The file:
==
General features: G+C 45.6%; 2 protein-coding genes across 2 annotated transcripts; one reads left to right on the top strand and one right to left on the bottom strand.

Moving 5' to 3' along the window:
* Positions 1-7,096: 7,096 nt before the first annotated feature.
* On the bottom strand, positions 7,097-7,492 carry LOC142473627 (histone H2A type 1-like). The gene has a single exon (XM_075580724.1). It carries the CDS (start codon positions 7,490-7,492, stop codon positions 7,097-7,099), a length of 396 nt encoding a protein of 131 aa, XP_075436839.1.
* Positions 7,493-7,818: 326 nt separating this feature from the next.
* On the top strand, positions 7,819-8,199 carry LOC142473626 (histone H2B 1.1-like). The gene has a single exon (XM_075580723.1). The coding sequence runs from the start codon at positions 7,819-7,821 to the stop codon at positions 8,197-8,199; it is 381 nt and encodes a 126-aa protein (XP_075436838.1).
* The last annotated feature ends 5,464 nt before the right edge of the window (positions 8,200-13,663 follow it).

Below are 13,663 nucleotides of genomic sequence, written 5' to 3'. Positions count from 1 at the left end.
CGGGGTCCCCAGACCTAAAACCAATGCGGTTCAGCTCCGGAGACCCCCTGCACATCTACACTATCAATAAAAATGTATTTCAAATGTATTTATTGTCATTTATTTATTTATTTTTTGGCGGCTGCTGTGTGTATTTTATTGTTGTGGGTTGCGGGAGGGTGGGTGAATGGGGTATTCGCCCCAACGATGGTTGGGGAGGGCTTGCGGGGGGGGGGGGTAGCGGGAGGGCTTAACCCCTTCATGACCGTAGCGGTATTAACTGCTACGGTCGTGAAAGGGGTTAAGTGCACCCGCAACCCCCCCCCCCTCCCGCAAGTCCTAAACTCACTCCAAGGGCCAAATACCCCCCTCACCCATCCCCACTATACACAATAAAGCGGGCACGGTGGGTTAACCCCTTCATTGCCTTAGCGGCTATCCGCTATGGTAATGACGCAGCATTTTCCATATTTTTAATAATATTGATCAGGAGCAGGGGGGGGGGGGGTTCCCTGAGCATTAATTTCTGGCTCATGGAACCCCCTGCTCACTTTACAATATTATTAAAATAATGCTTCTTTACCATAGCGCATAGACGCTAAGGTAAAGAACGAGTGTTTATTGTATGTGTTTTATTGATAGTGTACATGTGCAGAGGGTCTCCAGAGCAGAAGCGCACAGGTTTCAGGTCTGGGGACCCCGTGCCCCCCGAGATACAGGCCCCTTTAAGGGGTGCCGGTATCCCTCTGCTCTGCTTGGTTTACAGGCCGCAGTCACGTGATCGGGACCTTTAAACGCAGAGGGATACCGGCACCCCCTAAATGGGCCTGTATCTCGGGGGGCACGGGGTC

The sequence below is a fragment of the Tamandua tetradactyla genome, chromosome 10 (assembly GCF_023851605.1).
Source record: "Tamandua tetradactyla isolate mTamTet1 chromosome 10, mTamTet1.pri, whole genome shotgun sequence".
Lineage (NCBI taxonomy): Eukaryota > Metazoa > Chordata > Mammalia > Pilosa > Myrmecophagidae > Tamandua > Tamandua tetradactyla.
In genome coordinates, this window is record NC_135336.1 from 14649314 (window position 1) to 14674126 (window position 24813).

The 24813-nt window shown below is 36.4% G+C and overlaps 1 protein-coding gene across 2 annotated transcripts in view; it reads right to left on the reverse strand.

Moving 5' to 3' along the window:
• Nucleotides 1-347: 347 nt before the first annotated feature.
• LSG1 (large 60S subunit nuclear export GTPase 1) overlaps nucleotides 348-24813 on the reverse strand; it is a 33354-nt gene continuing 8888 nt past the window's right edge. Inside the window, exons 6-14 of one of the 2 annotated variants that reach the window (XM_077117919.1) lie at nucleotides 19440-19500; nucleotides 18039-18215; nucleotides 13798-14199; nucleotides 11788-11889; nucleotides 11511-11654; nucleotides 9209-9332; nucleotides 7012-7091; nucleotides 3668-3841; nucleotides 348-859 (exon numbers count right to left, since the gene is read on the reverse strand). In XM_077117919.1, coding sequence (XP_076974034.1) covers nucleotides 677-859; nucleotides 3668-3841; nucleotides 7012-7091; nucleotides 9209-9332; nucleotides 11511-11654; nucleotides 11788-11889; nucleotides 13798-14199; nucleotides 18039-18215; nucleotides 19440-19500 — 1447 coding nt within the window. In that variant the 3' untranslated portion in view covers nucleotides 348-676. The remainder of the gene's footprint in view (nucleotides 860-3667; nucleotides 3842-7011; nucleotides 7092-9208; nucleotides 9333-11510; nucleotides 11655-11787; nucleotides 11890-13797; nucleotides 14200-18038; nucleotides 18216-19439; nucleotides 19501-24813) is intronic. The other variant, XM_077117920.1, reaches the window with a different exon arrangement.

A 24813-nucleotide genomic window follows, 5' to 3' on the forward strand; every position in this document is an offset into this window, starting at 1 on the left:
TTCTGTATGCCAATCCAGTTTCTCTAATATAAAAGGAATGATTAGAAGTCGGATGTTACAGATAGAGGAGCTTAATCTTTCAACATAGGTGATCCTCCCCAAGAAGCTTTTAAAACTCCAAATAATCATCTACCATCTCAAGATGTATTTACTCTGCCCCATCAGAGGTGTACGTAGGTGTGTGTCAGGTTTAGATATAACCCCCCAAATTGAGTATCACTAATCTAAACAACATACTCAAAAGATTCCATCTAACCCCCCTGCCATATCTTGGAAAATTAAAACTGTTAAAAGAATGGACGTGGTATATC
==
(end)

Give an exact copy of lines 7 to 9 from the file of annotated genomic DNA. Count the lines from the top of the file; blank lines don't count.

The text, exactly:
* The last annotated feature ends 5,464 nt before the right edge of the window (positions 8,200-13,663 follow it).

Below are 13,663 nucleotides of genomic sequence, written 5' to 3'. Positions count from 1 at the left end.
CGGGGTCCCCAGACCTAAAACCAATGCGGTTCAGCTCCGGAGACCCCCTGCACATCTACACTATCAATAAAAATGTATTTCAAATGTATTTATTGTCATTTATTTATTTATTTTTTGGCGGCTGCTGTGTGTATTTTATTGTTGTGGGTTGCGGGAGGGTGGGTGAATGGGGTATTCGCCCCAACGATGGTTGGGGAGGGCTTGCGGGGGGGGGGGGTAGCGGGAGGGCTTAACCCCTTCATGACCGTAGCGGTATTAACTGCTACGGTCGTGAAAGGGGTTAAGTGCACCCGCAACCCCCCCCCCCTCCCGCAAGTCCTAAACTCACTCCAAGGGCCAAATACCCCCCTCACCCATCCCCACTATACACAATAAAGCGGGCACGGTGGGTTAACCCCTTCATTGCCTTAGCGGCTATCCGCTATGGTAATGACGCAGCATTTTCCATATTTTTAATAATATTGATCAGGAGCAGGGGGGGGGGGGGTTCCCTGAGCATTAATTTCTGGCTCATGGAACCCCCTGCTCACTTTACAATATTATTAAAATAATGCTTCTTTACCATAGCGCATAGACGCTAAGGTAAAGAACGAGTGTTTATTGTATGTGTTTTATTGATAGTGTACATGTGCAGAGGGTCTCCAGAGCAGAAGCGCACAGGTTTCAGGTCTGGGGACCCCGTGCCCCCCGAGATACAGGCCCCTTTAAGGGGTGCCGGTATCCCTCTGCTCTGCTTGGTTTACAGGCCGCAGTCACGTGATCGGGACCTTTAAACGCAGAGGGATACCGGCACCCCCTAAATGGGCCTGTATCTCGGGGGGCACGGGGTC